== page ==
Jonathan, through his persistent investigations, discovers the whereabouts of twelve more of the boxes of earth: Two groups of six were deposited at two different places in London. Jonathan assumes that it is the Count's plan to scatter the boxes throughout all of London. We should recall that there were twenty-nine boxes in the chapel and, added to the twelve which Jonathan discovered, they have now accounted for forty-one of the original fifty boxes. On the evening of October 2nd, Jonathan receives a note which informs him of the whereabouts of the remaining nine boxes. He also notes that Mina is lethargic and pale, but he puts it out of his mind.
An Analysis Of Bram Stoker's Dracula '
Gothic Elements In Dracula - Words | Bartleby
Throughout the novel, Stoker keeps Count Dracula in the shadows, both literally and figuratively. Human beings tend to fear the unknown, and by leaving Dracula to the imagination,. This is what gave him the idea of how Dracula would enter into England. In the Wallachian language Dracula means devil and this greatly affected what Stoker would name his vampire.
Dracula by Bram Stoker (Book Analysis)
I agree with Stott, the narration of the book gave it a unique feeling that I have have never experience from any other novel. From journals and personal letters I got an in depth view at the inner workings of the main characters. Personally I never thought of the characters being wrong about Count Dracula. If one reads Dracula by Bram Stoker they would easily be able to detect the many sexual references he alludes to through his writing mannerism. Now fast forward a whole century, where modern day takes on Dracula portray him as a family oriented man, so….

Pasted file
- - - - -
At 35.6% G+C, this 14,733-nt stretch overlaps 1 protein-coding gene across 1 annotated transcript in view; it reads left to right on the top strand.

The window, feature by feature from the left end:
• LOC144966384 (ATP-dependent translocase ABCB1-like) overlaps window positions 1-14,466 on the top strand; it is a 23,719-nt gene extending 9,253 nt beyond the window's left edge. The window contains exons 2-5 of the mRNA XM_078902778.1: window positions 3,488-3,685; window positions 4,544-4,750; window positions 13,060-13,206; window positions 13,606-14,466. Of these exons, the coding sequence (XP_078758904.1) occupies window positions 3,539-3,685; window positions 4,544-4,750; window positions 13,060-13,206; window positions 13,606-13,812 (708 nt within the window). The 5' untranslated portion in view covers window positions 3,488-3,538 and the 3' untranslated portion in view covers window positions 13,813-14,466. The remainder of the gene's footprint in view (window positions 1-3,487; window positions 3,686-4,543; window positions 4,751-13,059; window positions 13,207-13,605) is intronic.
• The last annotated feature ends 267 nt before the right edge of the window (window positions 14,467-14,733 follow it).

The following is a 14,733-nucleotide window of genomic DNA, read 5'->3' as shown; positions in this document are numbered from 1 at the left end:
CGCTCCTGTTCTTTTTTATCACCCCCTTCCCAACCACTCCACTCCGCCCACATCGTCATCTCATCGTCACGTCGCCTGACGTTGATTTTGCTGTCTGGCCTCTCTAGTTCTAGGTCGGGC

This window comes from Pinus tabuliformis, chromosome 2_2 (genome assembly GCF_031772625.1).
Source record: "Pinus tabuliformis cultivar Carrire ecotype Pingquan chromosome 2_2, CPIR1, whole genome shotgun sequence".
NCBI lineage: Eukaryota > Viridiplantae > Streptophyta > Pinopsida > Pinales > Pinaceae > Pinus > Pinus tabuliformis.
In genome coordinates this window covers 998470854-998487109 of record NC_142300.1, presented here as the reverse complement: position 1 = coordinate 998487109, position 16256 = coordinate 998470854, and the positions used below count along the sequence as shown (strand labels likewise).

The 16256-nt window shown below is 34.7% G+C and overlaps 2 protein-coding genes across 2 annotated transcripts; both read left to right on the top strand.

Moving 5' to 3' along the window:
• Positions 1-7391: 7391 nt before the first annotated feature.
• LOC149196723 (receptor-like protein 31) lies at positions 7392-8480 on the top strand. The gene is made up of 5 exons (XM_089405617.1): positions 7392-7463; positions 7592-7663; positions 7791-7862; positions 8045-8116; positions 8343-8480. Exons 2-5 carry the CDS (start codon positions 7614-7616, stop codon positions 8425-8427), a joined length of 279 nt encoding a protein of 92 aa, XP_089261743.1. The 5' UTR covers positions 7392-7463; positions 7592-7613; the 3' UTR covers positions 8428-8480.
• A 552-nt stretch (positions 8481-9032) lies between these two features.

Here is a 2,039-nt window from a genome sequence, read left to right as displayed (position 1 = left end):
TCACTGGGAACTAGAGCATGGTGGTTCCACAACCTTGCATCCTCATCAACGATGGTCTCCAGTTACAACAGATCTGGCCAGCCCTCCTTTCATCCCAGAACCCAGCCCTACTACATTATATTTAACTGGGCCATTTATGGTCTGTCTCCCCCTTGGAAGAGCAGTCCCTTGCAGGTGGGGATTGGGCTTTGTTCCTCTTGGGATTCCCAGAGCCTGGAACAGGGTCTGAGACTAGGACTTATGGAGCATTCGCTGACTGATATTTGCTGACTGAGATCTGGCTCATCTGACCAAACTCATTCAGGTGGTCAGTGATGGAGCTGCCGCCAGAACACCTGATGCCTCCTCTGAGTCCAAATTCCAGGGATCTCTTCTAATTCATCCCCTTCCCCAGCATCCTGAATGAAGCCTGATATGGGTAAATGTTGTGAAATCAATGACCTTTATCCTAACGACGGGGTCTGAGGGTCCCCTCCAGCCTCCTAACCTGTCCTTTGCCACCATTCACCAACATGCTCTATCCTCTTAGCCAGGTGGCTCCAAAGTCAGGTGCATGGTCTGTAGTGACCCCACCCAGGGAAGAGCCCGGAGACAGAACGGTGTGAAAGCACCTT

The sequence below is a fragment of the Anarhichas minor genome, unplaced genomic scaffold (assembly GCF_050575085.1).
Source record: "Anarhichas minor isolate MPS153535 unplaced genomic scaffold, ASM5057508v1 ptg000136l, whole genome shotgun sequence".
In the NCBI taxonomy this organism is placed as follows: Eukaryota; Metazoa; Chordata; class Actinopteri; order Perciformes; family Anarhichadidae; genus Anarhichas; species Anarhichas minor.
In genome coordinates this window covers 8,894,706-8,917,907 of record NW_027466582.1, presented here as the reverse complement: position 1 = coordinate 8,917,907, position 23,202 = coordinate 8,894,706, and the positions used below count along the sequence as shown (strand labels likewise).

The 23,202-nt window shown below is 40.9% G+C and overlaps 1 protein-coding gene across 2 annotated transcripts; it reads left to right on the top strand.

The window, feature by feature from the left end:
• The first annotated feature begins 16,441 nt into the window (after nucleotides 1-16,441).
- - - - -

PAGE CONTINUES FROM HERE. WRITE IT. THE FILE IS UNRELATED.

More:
This novel is not told in a straightforward, chronological, omniscient manner, like many nineteenth-century novels. Instead, it is composed of a collage of letters, journal entries and diary jottings, in addition to a portion of a ship's log, various newspaper clippings, and even a "phonograph diary. Stoker most likely borrowed this approach to his novel from Wilkie Collins, who used the same technique in his "detective" novel The Woman in White Jonathan Harker's journal entries begin on May 3, sometime in the late nineteenth century. The young London lawyer has been traveling by train across Europe and is currently in Budapest, in route to Count Dracula's estate, located somewhere in the Carpathian Mountains of Transylvania — the "land beyond the forest.